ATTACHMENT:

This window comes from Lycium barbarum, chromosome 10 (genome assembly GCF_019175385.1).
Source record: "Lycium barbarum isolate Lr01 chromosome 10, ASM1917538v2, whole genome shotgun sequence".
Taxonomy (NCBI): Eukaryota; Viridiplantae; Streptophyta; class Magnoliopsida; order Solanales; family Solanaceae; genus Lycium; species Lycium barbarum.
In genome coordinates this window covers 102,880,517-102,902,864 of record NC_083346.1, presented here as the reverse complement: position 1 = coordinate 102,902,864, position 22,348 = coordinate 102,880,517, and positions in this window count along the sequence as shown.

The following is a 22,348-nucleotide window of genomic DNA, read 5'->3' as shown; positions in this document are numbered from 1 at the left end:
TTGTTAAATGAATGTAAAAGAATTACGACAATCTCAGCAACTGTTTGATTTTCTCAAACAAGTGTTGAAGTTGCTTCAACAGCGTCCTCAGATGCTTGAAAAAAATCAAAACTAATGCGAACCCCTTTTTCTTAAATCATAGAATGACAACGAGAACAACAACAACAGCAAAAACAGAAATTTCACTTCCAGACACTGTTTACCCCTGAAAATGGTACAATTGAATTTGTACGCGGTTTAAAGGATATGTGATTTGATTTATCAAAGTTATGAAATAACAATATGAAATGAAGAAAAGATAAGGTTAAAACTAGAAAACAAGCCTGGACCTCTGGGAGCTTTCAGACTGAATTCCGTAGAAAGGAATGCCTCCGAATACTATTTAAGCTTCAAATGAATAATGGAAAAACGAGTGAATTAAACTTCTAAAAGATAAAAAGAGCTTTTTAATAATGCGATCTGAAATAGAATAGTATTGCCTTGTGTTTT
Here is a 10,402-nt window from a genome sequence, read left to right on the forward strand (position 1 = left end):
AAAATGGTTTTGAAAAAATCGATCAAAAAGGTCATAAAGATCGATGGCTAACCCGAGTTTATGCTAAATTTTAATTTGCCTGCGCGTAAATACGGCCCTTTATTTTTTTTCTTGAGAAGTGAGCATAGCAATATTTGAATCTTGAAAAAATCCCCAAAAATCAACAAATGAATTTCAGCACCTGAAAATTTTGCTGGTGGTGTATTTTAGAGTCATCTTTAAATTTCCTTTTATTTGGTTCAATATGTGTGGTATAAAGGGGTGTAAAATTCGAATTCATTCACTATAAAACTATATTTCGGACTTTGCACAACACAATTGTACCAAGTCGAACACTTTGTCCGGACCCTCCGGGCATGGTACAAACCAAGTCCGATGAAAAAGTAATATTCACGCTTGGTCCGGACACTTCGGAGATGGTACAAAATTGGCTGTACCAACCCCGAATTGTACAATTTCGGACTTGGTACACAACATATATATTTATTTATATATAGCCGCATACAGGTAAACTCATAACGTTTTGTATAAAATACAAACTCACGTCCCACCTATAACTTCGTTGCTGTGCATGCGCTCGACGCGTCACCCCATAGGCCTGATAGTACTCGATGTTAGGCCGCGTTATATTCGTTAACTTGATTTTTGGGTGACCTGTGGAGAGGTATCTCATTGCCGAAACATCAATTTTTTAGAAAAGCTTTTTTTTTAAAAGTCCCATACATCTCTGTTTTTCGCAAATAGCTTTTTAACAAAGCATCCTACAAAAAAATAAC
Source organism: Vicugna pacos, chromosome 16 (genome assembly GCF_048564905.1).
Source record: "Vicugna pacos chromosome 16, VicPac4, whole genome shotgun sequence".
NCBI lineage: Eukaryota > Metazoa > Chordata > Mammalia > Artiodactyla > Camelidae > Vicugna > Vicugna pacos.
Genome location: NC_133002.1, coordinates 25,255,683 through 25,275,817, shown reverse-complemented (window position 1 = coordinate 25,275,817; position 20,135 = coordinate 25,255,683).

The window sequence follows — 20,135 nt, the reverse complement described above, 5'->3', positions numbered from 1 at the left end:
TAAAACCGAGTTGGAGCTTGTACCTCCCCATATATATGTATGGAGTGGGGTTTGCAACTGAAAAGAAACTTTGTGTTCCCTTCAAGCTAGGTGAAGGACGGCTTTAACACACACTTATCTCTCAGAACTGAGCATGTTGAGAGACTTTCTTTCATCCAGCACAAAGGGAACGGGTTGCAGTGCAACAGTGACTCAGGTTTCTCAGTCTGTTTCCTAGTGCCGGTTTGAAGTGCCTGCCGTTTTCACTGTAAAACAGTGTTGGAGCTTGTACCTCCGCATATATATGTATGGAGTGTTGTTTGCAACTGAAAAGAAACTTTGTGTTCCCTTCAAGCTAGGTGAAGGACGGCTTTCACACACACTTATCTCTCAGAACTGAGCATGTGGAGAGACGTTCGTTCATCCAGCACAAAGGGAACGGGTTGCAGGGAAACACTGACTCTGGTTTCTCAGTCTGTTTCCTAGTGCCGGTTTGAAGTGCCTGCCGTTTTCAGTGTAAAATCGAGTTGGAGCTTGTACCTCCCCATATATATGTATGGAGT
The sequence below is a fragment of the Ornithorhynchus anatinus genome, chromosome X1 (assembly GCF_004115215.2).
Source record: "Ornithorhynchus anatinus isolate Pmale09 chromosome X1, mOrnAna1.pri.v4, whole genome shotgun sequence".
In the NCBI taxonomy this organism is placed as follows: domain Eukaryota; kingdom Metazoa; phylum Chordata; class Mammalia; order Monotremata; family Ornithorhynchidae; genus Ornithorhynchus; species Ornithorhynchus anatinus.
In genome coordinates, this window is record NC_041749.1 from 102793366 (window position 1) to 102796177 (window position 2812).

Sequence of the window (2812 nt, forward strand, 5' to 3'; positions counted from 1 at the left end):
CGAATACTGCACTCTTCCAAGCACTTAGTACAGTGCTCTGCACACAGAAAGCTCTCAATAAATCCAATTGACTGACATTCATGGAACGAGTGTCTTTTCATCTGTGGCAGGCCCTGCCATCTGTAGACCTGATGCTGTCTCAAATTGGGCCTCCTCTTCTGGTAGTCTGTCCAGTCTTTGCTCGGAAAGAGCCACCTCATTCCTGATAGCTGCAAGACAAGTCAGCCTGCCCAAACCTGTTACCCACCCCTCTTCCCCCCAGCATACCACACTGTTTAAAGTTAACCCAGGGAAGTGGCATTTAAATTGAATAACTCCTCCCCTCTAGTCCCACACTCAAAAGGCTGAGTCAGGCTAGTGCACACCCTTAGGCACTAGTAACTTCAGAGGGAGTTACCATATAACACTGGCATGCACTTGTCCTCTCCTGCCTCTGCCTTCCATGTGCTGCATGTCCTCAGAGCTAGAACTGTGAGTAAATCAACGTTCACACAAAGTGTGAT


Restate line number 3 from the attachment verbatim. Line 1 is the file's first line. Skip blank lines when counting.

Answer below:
Taxonomy (NCBI): Eukaryota; Viridiplantae; Streptophyta; class Magnoliopsida; order Solanales; family Solanaceae; genus Lycium; species Lycium barbarum.